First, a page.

Home >Politics >Policy >India sees largest cuts in global aid for basic education: Unesco

New Delhi: India saw the largest cuts in aid to basic education to any country in the world from donor nations and organizations party due to nagging economic woes across the globe, Unesco said in a new report.

International aid to the elementary or basic sector fell by $278 million between 2010-2012, even though India is among the top five countries in the world in the number of children still out of school, the Paris-based United Nations cultural agency said.

“Despite a huge progress in getting its children into school since 2000, India still sits in the top five countries for the largest number of out of school children in the world," Unesco said. “Reducing support now is only going to make the remaining challenge of helping these children harder."

India was one of the top 10 countries to receive international aid on basic education in 2012. Afghanistan, Bangladesh, Pakistan, Indonesia and Palestine were the top five countries in 2012 for aid disbursements to basic education.

All the top five donors to India—the UK, European Union (EU), World Bank, Germany, and the UN Children’s Fund (Unicef)—slashed their aid flow to the country, Unesco said. For example, EU gave only $1 million in 2012 as against $29 million in 2010. Even the UK, which is the biggest national donor to India, cut aid from $88 million in 2010 to $82 million in 2012.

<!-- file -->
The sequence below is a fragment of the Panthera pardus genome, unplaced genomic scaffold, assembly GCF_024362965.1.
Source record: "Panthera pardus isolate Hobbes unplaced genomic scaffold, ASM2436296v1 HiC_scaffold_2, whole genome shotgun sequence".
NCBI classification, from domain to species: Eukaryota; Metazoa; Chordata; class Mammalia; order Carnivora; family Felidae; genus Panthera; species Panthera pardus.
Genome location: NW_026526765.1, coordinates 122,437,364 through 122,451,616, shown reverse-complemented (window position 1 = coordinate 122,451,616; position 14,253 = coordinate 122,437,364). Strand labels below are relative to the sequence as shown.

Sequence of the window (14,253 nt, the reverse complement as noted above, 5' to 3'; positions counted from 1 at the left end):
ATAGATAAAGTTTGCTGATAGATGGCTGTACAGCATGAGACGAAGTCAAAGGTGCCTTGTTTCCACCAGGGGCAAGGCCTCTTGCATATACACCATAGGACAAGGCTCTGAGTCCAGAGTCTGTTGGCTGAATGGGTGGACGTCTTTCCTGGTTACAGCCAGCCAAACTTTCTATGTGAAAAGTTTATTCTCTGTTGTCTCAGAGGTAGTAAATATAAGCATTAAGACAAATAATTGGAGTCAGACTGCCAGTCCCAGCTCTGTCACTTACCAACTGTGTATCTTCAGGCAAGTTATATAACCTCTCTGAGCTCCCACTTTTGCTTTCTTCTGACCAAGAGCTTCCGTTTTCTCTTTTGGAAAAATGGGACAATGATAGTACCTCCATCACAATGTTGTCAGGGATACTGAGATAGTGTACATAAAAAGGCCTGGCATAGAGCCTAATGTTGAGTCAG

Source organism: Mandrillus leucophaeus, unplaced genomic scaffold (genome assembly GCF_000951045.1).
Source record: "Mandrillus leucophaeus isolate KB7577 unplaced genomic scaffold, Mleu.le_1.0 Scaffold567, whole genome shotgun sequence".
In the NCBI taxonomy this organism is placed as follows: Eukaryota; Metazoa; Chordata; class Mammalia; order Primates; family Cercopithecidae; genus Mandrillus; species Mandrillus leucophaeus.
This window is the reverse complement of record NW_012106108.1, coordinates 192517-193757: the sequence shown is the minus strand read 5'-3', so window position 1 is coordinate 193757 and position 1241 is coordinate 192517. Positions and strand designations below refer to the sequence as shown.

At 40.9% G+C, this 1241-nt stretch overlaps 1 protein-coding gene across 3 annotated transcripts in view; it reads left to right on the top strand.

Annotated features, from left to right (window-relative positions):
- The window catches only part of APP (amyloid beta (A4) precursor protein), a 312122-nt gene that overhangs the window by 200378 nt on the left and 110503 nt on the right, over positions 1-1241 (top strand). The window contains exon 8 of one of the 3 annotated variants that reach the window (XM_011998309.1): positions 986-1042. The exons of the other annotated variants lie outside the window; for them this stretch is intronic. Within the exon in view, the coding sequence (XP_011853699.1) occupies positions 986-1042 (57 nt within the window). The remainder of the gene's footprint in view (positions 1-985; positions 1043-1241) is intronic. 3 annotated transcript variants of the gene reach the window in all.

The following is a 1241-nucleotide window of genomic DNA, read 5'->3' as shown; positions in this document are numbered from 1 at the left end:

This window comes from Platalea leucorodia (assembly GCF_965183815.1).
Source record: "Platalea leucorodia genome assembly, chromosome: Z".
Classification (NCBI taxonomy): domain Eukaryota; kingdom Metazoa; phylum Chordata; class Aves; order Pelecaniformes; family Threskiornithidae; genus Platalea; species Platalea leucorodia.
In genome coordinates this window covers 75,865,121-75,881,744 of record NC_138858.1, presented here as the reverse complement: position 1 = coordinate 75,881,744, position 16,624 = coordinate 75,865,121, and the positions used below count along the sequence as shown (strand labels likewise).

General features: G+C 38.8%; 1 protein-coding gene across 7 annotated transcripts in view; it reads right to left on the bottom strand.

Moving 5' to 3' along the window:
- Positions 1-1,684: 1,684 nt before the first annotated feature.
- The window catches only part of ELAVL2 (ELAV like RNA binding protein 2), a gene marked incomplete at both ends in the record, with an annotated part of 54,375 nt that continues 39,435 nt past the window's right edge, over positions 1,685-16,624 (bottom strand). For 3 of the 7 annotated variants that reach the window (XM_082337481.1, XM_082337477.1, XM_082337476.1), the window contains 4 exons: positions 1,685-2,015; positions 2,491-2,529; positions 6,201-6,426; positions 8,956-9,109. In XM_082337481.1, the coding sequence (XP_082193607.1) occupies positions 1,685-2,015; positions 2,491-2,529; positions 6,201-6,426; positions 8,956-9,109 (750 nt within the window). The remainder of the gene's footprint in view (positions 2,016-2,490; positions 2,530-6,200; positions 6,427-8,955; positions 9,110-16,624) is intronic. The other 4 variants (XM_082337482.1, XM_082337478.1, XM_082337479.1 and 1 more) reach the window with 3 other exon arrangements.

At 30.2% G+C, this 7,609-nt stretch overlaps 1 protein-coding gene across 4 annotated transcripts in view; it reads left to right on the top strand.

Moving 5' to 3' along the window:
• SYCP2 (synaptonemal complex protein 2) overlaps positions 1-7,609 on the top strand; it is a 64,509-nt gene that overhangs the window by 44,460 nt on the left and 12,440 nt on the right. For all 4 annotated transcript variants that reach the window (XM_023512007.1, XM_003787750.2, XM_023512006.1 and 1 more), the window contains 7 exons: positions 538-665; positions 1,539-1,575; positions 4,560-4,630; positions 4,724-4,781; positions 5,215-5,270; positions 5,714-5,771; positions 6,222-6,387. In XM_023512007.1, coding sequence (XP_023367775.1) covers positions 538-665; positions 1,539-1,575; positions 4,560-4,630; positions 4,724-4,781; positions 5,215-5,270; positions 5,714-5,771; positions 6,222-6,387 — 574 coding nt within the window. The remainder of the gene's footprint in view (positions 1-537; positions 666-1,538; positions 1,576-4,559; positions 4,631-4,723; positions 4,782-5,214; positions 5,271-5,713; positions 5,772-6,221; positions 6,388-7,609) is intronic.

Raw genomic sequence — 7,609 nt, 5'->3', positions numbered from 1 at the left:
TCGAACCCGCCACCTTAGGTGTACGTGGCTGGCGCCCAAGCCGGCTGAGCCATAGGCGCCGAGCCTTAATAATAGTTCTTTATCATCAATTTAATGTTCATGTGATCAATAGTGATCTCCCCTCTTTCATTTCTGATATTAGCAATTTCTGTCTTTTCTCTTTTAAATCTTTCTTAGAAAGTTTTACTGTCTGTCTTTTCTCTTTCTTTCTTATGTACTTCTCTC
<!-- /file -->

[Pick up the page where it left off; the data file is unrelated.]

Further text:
“The decline in aid to education (10%) is far larger than the overall decline in aid to all of development (1%), indicating that an economic recovery across the globe would not necessarily translate into more funds for education," Unesco said in its the Education for All Global Monitoring Report. “It appears that education is slipping down the global agenda."

The report assumes significance because the UN’s target of education for all ends in 2015.

Globally 57 million children and 69 million adolescents are still out of school. India still has 2.9 million children out of schools despite its right to education law coming into force on 1 April 2010. The law guarantees education to all children in the 6-14 age group.

“When so many girls and boys are still out of school and not learning, the continuing drop in funds for education is cause for serious concern," said Irina Bokova, director-general of Unesco.

To be sure, India’s human resource development ministry says the country has a robust domestic funding mechanism for elementary education and is likely to reach education to all by 2015. The access is now nearly 98% and the focus of the government is on improving the quality of education. “Access is almost there and now we have to think of quality," a ministry official said, requesting anonymity. The Sarva Shiksha Abhiyan and right to education model has worked well for the sector in the last decade, he said.

More than access, quality of education should be the focus of India, said Lalatendu Mahal, a school teacher in Hyderabad.

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